RIP Philo

Naked Short Selling Football Tickets

>Short-sellers had sold tickets to the game, but they found that they couldn't backfill their orders, meaning they had the choice to buy at a loss or decide to leave customers without the tickets they paid for.

>StubHub shut down its site for the game days before, forcing it to make good for hundreds of people who bought tickets but whom the site found out wouldn't be receiving them.

Apparently, the online ticket brokerages let you sell tickets you don't have.  Then, if the price spikes, the short seller defaults.  To protect its brand, StubHub bought the missing tickets at a loss, to make customers whole.  (but if you read the fine print, they have no legal obligation to do this)
Permalink FSK 
January 8th, 2018 6:22pm
So basically, Stubhub is writing put options for short sellers at no cost. Sweet deal.
Permalink Shylock 
January 8th, 2018 6:38pm
Actually, they're writing free call options, but you get the idea.  (They're writing call options because StubHub only loses when the price skyrockets.  If they were writing put options, they would only lose when the price tanks.)
Permalink FSK 
January 8th, 2018 6:59pm
naked short + free call = put
Permalink FSK 
January 8th, 2018 7:00pm
I always get those mixed up lol...
Permalink Shylock 
January 8th, 2018 7:12pm
There's tons of get rich quickers that have studied books and taken seminars in various economically destabilizing arbitrage schemes. The trick is to know enough law to make sure you're not technically engaging in fraud.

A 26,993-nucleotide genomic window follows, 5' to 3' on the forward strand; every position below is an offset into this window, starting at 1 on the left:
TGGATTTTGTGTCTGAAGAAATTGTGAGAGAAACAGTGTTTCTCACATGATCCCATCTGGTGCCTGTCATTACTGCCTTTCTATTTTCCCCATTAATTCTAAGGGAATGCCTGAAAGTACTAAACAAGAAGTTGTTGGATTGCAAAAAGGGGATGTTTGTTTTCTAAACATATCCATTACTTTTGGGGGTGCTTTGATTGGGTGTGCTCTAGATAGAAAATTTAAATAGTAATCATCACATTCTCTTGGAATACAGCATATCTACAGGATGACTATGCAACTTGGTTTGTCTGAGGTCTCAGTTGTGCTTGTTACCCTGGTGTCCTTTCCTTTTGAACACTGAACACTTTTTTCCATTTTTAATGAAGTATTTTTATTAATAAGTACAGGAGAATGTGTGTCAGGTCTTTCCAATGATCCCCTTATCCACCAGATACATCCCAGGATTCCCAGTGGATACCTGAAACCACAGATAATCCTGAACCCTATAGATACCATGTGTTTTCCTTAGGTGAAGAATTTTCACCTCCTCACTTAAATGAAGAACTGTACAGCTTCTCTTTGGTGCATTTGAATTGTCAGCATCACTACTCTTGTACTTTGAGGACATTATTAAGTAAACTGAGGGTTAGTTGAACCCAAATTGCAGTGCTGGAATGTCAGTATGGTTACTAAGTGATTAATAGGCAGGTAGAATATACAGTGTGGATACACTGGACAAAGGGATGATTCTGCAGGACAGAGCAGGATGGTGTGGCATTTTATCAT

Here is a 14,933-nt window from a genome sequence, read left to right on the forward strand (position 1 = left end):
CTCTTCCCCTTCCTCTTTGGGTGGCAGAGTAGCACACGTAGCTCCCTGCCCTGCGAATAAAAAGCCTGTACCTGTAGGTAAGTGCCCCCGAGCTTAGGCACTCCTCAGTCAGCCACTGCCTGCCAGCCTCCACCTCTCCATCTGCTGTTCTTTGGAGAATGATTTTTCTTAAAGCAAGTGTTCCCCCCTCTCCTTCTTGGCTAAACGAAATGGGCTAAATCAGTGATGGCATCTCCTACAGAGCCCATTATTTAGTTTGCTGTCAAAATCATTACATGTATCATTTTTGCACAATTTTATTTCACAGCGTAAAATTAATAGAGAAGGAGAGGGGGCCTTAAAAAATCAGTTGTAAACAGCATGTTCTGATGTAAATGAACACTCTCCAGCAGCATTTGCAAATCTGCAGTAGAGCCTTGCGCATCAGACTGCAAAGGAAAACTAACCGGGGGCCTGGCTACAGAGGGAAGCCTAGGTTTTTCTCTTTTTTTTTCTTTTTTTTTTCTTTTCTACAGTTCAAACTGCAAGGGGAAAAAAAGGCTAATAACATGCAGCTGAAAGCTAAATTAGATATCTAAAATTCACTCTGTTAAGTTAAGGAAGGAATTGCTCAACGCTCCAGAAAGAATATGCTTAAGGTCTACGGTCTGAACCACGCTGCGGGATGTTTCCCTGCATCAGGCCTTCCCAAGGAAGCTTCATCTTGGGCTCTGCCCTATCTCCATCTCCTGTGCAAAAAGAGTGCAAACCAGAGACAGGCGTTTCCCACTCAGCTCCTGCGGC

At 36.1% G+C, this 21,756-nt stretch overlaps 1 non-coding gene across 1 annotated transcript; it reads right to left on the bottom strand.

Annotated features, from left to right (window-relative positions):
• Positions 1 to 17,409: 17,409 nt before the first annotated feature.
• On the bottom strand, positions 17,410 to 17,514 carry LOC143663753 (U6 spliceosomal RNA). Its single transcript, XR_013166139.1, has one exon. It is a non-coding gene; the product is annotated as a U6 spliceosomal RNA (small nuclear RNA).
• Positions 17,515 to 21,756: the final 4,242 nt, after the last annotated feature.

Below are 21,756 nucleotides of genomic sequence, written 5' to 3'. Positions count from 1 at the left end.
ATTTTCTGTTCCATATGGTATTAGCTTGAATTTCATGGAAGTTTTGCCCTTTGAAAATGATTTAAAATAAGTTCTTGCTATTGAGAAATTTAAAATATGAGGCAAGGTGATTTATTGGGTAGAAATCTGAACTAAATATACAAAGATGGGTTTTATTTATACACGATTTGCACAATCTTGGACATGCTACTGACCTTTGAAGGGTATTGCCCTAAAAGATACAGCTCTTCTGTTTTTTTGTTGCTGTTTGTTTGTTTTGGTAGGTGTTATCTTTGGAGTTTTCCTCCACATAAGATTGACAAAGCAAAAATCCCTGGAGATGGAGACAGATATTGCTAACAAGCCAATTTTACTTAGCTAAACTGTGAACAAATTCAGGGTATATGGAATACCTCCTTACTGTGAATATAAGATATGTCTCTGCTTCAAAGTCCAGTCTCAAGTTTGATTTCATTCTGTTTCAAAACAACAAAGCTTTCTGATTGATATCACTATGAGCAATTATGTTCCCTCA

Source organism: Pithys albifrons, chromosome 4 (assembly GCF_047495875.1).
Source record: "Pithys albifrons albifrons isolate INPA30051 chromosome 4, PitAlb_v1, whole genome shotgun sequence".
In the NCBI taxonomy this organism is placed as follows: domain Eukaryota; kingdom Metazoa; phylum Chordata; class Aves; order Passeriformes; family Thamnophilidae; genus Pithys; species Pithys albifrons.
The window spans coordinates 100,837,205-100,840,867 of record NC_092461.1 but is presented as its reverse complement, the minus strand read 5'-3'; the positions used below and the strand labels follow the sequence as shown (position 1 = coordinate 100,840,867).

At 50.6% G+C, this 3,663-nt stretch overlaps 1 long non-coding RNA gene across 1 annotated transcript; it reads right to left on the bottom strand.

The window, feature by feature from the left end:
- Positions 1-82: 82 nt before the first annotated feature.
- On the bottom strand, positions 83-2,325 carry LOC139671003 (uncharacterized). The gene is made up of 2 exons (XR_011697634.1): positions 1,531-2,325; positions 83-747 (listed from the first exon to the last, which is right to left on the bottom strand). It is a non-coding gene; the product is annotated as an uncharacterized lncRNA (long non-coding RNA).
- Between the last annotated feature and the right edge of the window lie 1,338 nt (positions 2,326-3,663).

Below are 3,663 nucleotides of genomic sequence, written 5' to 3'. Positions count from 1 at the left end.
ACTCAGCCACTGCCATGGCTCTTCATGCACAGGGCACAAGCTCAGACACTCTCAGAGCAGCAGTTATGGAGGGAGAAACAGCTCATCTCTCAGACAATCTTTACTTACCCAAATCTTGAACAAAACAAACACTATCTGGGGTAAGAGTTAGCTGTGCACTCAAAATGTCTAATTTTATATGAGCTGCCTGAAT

Permalink Reality Check 
January 8th, 2018 7:14pm
You make sure that the naked shorting is done in a shell corporation with no assets.  If StubHub tries to collect, there's nothing there.

Of course you intended to deliver the tickets.  Who know that the ticket price would skyrocket after Georgia won the semifinal?  (It was obvious to anyone that the ticket price would skyrocket if Georgia won, and tank if they lost.  Hence the arbitrage opportunity.)

These lessons were learned in the stock market (no shorting without collateral), but the online markets seem to forget.  Really, they should ask for collateral, in the form of $$$ or tickets.

And if these ticket exchanges are allowing short selling, then they should be regulated like exchanges or futures markets.
Permalink FSK 
January 8th, 2018 9:06pm
And clarifying the above point: Stubhub has a short call (they lose when the price skyrockets).

The naked short sellers have a synthetic put.  They own the long call plus a naked short.

If the price tanks, the call is worthless, and they cover their naked short for a profit.

If the price skyrockets, they exercise their call and default on the naked short.  (actually, they cover their naked short by exercising the call)

When StubHub loses enough money on these shenanigans, they'll tighten up their rules on short selling.
Permalink FSK 
January 8th, 2018 9:11pm
There's going to be another arbitrage opportunity with Super Bowl tickets (in Minnesota).  If Minnesota, the home team, qualifies for the Super Bowl, the ticket price should skyrocket.  If Minnesota loses, the ticket price should fall.
Permalink FSK 
January 8th, 2018 9:12pm
If I bought tickets, airfare, hotel, and rental car, then found out I didn't have tickets, I would be very upset.
Permalink Legion 
January 8th, 2018 10:23pm
You had the tickets.

Stubhub has your back.

Thank you for choosing StubHub.

Please come again.
Permalink C 
January 8th, 2018 10:33pm

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